The Government’s plans to overhaul planning laws are set to be drastically watered down to appease Conservative MPs and voters, according to a recent report.
According to a report from the Times, the plans, which included a zonal system to help address the housing crisis, are likely to be largely abandoned, due to a backlash from Conservative MPs and their southern voting base.
The planned changes were controversial when first announced by Housing Secretary Robert Jenrick last year, with widespread concerns over the easing of the planning restrictions for new homes, and a reduction in residents’ powers to object to new developments.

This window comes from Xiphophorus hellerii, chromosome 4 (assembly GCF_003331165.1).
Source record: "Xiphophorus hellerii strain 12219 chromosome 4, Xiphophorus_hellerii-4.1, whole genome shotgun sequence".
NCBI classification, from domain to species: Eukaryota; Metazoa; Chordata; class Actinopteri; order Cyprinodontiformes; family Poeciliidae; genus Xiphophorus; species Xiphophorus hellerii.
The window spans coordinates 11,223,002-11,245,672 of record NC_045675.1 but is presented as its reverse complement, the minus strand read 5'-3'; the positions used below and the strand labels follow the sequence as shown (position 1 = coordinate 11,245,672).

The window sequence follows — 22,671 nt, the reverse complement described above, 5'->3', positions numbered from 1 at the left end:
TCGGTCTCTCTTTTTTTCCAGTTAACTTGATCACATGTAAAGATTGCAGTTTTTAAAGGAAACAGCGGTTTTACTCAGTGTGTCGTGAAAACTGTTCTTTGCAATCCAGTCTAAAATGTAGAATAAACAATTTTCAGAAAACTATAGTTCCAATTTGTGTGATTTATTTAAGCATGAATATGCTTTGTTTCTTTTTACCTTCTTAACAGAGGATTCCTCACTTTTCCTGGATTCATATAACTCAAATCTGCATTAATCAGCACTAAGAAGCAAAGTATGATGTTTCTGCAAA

Some however deemed the changes a step in the right direction, with the housebuilding sector currently falling behind on its 300,000 homes a year target. Concerns have also been expressed that the system is outdated, having been in use for over 75 years.
The Ministry of Housing, Communities and Local Government has refused to comment on what it called the “speculation” in the Times report, saying that a response to its consultation on the plans is expected “in due course.”
Colin Brown, head of planning and development at Carter Jonas commented: “If the latest reports are correct, it seems proposals that were supposed to be unlike anything we have seen since the second world war are to be forfeited to appease political dissent.”
He added: “This cannot be what the Government had in mind when it published its vision in Planning for the Future, only last August.”